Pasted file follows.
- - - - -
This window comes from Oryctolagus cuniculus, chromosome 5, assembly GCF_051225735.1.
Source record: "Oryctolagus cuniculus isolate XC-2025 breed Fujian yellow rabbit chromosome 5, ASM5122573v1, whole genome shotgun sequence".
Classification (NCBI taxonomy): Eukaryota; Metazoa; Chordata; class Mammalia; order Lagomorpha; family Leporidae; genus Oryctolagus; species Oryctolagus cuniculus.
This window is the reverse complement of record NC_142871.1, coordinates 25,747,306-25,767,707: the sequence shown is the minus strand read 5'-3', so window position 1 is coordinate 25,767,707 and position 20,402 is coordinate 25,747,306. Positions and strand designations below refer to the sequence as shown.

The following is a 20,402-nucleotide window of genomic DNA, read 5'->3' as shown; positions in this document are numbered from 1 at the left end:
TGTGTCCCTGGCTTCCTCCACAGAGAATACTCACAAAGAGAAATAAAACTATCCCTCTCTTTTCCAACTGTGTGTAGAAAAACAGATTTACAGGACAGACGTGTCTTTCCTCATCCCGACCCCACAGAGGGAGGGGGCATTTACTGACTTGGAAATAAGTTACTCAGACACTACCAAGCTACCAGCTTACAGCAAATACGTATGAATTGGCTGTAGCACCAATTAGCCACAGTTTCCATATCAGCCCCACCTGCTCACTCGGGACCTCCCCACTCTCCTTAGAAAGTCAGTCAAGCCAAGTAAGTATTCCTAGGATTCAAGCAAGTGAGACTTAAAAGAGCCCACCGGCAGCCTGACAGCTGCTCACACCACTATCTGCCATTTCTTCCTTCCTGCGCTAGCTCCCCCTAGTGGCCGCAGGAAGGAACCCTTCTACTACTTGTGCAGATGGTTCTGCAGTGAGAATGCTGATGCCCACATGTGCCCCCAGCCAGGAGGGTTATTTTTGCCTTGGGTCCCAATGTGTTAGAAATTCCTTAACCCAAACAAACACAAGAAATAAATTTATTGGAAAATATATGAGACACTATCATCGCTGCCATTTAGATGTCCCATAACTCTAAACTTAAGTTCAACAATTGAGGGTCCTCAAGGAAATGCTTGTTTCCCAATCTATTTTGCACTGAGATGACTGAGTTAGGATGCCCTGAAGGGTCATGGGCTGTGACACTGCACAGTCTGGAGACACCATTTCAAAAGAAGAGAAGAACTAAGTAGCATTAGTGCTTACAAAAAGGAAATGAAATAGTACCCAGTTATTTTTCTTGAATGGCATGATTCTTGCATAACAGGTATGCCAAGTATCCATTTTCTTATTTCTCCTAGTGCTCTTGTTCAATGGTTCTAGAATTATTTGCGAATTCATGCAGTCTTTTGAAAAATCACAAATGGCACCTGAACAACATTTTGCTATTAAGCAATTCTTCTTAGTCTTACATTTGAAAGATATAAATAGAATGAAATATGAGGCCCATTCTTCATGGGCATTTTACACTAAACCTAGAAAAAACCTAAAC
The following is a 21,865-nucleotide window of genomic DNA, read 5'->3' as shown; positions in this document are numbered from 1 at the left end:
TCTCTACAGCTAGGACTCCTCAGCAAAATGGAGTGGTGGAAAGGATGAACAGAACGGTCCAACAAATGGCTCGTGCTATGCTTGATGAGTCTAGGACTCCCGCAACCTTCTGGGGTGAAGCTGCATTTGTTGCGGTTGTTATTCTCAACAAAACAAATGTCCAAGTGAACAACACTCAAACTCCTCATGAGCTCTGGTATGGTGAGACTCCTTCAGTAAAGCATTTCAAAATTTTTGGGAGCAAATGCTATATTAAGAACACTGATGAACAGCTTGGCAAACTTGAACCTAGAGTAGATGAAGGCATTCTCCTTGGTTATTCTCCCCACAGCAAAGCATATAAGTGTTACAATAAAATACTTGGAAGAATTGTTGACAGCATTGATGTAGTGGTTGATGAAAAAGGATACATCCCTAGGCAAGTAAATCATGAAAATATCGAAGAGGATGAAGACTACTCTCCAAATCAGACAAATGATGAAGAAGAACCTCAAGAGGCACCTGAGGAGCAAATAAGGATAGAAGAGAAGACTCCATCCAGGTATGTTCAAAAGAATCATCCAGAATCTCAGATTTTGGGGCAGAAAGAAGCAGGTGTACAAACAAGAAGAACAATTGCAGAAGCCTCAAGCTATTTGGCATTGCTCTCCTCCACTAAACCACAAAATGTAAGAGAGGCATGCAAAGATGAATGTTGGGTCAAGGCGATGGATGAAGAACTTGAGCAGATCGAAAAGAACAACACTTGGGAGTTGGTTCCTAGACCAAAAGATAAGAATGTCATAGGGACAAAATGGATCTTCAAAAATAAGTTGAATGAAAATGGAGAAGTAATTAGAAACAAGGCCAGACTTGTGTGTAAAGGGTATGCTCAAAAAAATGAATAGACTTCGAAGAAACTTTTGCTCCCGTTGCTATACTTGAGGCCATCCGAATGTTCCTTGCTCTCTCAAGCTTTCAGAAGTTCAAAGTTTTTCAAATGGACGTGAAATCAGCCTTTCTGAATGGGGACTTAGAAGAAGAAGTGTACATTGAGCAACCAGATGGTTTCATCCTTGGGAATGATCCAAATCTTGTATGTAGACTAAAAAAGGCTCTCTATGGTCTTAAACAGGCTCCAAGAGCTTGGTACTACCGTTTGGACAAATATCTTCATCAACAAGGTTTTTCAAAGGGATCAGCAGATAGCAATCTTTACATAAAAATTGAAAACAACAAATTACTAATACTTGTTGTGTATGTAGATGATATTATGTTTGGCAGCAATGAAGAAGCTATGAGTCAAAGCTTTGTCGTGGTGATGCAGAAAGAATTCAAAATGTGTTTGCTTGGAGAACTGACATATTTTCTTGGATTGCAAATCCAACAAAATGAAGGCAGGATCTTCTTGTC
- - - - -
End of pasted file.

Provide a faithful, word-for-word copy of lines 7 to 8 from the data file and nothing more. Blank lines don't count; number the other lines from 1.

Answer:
The following is a 21,865-nucleotide window of genomic DNA, read 5'->3' as shown; positions in this document are numbered from 1 at the left end:
TCTCTACAGCTAGGACTCCTCAGCAAAATGGAGTGGTGGAAAGGATGAACAGAACGGTCCAACAAATGGCTCGTGCTATGCTTGATGAGTCTAGGACTCCCGCAACCTTCTGGGGTGAAGCTGCATTTGTTGCGGTTGTTATTCTCAACAAAACAAATGTCCAAGTGAACAACACTCAAACTCCTCATGAGCTCTGGTATGGTGAGACTCCTTCAGTAAAGCATTTCAAAATTTTTGGGAGCAAATGCTATATTAAGAACACTGATGAACAGCTTGGCAAACTTGAACCTAGAGTAGATGAAGGCATTCTCCTTGGTTATTCTCCCCACAGCAAAGCATATAAGTGTTACAATAAAATACTTGGAAGAATTGTTGACAGCATTGATGTAGTGGTTGATGAAAAAGGATACATCCCTAGGCAAGTAAATCATGAAAATATCGAAGAGGATGAAGACTACTCTCCAAATCAGACAAATGATGAAGAAGAACCTCAAGAGGCACCTGAGGAGCAAATAAGGATAGAAGAGAAGACTCCATCCAGGTATGTTCAAAAGAATCATCCAGAATCTCAGATTTTGGGGCAGAAAGAAGCAGGTGTACAAACAAGAAGAACAATTGCAGAAGCCTCAAGCTATTTGGCATTGCTCTCCTCCACTAAACCACAAAATGTAAGAGAGGCATGCAAAGATGAATGTTGGGTCAAGGCGATGGATGAAGAACTTGAGCAGATCGAAAAGAACAACACTTGGGAGTTGGTTCCTAGACCAAAAGATAAGAATGTCATAGGGACAAAATGGATCTTCAAAAATAAGTTGAATGAAAATGGAGAAGTAATTAGAAACAAGGCCAGACTTGTGTGTAAAGGGTATGCTCAAAAAAATGAATAGACTTCGAAGAAACTTTTGCTCCCGTTGCTATACTTGAGGCCATCCGAATGTTCCTTGCTCTCTCAAGCTTTCAGAAGTTCAAAGTTTTTCAAATGGACGTGAAATCAGCCTTTCTGAATGGGGACTTAGAAGAAGAAGTGTACATTGAGCAACCAGATGGTTTCATCCTTGGGAATGATCCAAATCTTGTATGTAGACTAAAAAAGGCTCTCTATGGTCTTAAACAGGCTCCAAGAGCTTGGTACTACCGTTTGGACAAATATCTTCATCAACAAGGTTTTTCAAAGGGATCAGCAGATAGCAATCTTTACATAAAAATTGAAAACAACAAATTACTAATACTTGTTGTGTATGTAGATGATATTATGTTTGGCAGCAATGAAGAAGCTATGAGTCAAAGCTTTGTCGTGGTGATGCAGAAAGAATTCAAAATGTGTTTGCTTGGAGAACTGACATATTTTCTTGGATTGCAAATCCAACAAAATGAAGGCAGGATCTTCTTGTC